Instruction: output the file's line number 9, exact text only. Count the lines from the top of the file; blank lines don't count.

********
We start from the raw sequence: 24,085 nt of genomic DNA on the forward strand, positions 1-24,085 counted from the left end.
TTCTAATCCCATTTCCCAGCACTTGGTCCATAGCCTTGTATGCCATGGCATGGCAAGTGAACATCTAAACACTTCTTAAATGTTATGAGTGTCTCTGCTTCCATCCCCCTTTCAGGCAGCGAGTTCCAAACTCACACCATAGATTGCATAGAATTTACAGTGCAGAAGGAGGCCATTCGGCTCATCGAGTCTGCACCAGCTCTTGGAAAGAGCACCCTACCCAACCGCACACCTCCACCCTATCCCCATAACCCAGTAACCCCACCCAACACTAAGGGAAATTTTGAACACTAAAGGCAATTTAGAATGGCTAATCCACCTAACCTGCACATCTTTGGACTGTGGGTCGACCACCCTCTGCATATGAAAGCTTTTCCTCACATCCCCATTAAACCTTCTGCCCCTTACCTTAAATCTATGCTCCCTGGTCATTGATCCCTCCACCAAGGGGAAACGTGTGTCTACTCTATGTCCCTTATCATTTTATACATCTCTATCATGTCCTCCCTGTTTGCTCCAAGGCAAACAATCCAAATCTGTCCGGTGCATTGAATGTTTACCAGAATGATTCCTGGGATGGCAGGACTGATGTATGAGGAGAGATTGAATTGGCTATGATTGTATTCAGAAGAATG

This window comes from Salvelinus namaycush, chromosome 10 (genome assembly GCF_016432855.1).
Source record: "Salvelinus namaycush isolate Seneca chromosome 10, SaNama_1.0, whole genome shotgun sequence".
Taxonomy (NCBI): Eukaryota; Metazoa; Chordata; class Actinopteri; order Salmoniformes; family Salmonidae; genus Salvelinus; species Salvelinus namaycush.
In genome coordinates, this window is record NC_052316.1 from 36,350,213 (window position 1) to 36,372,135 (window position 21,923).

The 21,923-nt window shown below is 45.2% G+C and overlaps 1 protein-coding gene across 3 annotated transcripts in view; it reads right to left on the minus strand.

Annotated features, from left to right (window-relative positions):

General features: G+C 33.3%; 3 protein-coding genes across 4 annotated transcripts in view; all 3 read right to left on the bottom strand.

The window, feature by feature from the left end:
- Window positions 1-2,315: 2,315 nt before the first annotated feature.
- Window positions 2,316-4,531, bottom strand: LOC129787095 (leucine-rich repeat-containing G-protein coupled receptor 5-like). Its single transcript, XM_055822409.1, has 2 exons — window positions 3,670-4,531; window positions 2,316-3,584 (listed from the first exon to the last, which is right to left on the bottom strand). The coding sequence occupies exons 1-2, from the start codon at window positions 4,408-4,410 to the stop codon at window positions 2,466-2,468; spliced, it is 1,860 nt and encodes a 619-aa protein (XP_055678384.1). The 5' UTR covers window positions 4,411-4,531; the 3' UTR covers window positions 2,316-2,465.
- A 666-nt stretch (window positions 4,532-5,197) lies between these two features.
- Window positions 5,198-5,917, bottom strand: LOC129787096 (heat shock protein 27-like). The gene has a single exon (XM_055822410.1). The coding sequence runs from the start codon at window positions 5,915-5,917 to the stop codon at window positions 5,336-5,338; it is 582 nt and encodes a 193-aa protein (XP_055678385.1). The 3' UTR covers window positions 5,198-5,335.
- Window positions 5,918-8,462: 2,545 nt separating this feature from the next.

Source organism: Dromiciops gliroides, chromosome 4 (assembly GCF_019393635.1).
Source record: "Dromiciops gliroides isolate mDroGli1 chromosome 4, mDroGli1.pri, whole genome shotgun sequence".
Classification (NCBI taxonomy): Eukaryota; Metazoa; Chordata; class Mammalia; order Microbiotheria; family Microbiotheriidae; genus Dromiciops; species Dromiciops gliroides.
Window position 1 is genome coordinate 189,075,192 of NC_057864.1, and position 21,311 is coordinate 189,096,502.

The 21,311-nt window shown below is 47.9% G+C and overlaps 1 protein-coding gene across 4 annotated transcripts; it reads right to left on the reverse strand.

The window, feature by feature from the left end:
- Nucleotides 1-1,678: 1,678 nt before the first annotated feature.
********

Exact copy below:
General features: G+C 33.3%; 3 protein-coding genes across 4 annotated transcripts in view; all 3 read right to left on the bottom strand.